“It has been a crazy year for all of us because of the pandemic and I’m hoping that as a foundation we can bring some cheer to the community of Waterhouse and also Ewarton so I want to thank all my sponsors for what they do for me and my community year after year. We could not have done it without you guys, so thank you so much,” Fraser-Pryce said.

 

 

Eight-time Olympic medallist and founder of the Pocket Rocket Foundation, Shelly-Ann Fraser-Pryce, has partnered with Visa to create specially branded shirts that will be available to donors who use their Visa cards to contribute US$100 to her foundation.

The shirts will feature Fraser-Pryce’s signature as well as the Olympic rings on the sleeve. Donors will also receive a mask signed by Fraser-Pryce and a Pocket Rocket pin.

Fraser-Pryce, who lowered her 100m personal best to 10.60 this season, says all proceeds will go towards the Pocket Rocket Foundation.

The nine-time World Championships gold medallist reminded potential Visa donors that their contributions are for a good cause.

“I know you guys are eager to grab the shirts but please be reminded that this will go towards the Pocket Rocket Foundation and your support means the world to us and all our student-athletes, the ones who are still here and the ones who are coming for the future,” she said.

This branded shirts venture is the latest in a number of initiatives Fraser-Pryce has undertaken to raise funds for the foundation. Last month, she was the guest of honour at an auction held at the Miramar Cultural Centre in Florida. 

Five student-athletes on Friday received cheques ranging from J$50,000 to J$60,000 under Shelly-Ann Fraser-Pryce’s Pocket Rocket Foundation scholarship programme that rewards beneficiaries based on outstanding academic performance whilst competing and representing their respective schools in any sporting discipline.

When City Commissioner Alexandra Davis received a request for the city to host an auction and fundraiser for Jamaican Olympian Shelly-Ann Fraser-Pryce in October, she jumped at the opportunity.

Shelly-Ann Fraser Pryce was the toast of South Florida at the Miramar Cultural Centre in South Florida on Tuesday night at a red-carpet event that also served as an auction and fundraiser for her Pocket Rocket Foundation.

At the event dubbed ‘An Evening with an Olympian’, the four-time Olympian raised thousands of US dollars auctioning a pair of her running spikes, competition gear, a wig, a painting of mother and son by Mark Cameron and a weekend stay at the Altamont West Hotel.

However, the high-points of the evening were the presentation of a Lifetime Achievement Award to the four-time 100m World Champion by Consul General Oliver Mair, the keys to the city of Miramar and Broward County as well as having Alexandra Davis, a City Commissioner for Miramar, declare November 16, Shelly-Ann Fraser-Pryce Day.

Consul General Mair told Sportsmax.TV that it was an evening when everything went according to plan and that Fraser-Pryce made it worth the while for all who turned out. She engaged the guests in conversation and took pictures with all who had requested.

“We have many icons that have made Jamaica proud; Marcus Garvey, Bob Marley, Miss Lou, Usain Bolt, Elaine Thompson-Herah, Shelly-Ann Fraser-Pryce is among the most decorated athletes of all time and she has done in a most respectable and humble manner,” said Consul General Mair, who presented Fraser-Pryce with the Lifetime Achievement Award.

“Her focus is always looking to empower others. Even in her book ‘The Promise’ she seeks to empower young people. Her foundation was also set up to support others.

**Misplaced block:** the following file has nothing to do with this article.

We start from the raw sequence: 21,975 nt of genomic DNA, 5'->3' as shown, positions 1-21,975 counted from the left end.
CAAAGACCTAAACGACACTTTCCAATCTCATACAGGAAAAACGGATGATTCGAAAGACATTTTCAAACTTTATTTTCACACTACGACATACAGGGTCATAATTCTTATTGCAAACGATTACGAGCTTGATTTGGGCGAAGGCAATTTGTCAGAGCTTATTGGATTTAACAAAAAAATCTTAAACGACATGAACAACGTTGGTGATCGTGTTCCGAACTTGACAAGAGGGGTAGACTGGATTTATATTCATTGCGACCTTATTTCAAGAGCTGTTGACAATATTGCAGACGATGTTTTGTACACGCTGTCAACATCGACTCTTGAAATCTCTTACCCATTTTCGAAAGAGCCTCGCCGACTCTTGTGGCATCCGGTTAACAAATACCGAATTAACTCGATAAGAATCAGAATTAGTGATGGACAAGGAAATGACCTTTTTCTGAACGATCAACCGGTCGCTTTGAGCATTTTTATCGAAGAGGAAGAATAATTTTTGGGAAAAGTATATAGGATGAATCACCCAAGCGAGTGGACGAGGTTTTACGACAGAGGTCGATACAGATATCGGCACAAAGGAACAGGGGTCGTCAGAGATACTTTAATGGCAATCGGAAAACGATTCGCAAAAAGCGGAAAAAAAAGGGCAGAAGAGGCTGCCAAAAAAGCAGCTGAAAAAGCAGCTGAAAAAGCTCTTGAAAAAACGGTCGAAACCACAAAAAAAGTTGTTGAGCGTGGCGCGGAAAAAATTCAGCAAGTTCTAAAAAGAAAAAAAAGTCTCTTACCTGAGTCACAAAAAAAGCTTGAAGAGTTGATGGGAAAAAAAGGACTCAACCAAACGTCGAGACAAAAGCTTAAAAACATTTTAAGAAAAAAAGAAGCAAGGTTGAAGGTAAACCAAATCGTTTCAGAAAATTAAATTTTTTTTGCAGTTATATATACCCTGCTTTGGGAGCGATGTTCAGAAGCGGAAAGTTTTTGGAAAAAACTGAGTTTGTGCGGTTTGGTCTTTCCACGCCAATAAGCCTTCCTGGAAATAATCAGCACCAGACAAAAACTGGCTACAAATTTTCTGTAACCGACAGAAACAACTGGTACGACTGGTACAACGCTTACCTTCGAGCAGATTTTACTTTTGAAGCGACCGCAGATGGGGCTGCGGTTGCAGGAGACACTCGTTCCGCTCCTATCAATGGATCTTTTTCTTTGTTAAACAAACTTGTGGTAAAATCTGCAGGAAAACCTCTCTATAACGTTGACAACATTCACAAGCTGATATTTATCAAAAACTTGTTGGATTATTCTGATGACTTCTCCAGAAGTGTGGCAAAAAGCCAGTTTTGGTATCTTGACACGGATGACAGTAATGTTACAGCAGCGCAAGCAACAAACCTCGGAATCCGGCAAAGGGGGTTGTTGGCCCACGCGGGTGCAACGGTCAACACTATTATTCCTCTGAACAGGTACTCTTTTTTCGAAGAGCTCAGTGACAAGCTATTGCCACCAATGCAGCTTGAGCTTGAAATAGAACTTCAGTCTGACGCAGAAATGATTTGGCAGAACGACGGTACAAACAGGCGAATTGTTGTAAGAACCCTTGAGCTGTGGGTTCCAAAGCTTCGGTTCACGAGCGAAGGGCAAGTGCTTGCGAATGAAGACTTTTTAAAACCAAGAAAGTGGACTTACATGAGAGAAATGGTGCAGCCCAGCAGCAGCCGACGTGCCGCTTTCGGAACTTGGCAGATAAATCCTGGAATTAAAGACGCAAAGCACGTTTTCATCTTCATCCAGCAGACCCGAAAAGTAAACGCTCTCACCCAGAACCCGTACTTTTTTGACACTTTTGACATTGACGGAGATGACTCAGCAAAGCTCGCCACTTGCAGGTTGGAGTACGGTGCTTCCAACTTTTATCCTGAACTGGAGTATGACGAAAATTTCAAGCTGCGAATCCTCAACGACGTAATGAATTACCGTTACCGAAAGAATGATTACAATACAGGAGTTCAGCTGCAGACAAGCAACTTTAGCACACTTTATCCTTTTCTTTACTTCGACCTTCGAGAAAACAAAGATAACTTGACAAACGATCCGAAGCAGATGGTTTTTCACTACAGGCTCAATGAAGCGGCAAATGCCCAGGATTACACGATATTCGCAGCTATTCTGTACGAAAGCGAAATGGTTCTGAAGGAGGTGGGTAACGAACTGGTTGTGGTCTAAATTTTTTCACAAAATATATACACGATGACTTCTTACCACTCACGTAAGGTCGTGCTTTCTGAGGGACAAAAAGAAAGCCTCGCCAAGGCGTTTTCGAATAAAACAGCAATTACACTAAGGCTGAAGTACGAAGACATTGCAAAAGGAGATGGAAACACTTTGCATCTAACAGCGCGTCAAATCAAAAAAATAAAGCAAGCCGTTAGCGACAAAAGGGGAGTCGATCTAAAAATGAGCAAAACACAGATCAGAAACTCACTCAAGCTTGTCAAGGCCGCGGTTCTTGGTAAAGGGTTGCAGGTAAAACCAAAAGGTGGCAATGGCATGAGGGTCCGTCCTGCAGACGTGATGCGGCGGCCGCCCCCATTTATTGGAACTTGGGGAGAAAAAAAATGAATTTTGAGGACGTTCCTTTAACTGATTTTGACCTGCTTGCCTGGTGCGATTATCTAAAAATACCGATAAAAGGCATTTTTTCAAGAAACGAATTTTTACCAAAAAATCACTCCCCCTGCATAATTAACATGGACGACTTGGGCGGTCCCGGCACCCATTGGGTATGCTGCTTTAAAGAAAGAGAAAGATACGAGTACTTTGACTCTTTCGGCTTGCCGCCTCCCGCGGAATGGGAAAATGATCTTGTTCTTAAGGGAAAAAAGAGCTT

“She has been doing this since 2008 in the sport, a woman who has put Jamaica on the world map following in the footsteps of Merlene Ottey and Veronica Campbell-Brown.”

For her part, Fraser-Pryce said she was thankful for the turnout and support she received for her foundation.

“Thank you to those in attendance especially the individuals that supported the auction,” she said in a Facebook post on Wednesday.

“I cannot forget those persons that donated despite not being able to attend. As more is poured into me, the more I will continue to pour out to others. This is how we create lasting change for generations to come.”

Since 2008, when she became the first Jamaican woman to win an Olympic 100m title, Fraser-Pryce has gone on to create a legacy as arguably the greatest female sprinter in history. She won Olympic 100m titles in Beijing in 2008 and again in London in 2012 and is one of only four women to do the same – Wyoma Tyus (1964, ’68), Gail Devers (1992, ’96) and Elaine Thompson-Herah (2016, ’21).

Along the way, Fraser-Pryce also won four 100m World titles (2009, 2013, 2017 and 2019) as well as a 200m title in 2013.

This past summer, Fraser-Pryce added to her already rich legacy when she won a silver medal in the 100m at the Tokyo Olympics, becoming the only woman to win medals in the Olympic 100m for four consecutive Games.

She added a third Olympic gold medal to her trophy case as a member of Jamaica’s 4x100m relay team that won in a national record 41.02, the third-fastest time ever.

Her work off the track has also been extraordinary. Through the Pocket Rocket Foundation, she has provided scholarships to scores of student-athletes enabling them to complete their high school education and to pursue tertiary education.

She has also hosted an annual Christmas treat for the children of Waterhouse where for the past few years she has also staged a six-a-side football competition aimed at maintaining peace within the under-served community.

Meanwhile, Consul General Mair said he was thankful to Jamaican-born elected officials in South Florida for their support of the event notwithstanding the short notice they had, explaining that they have always been supportive of similar ventures that are beneficial to the Diaspora.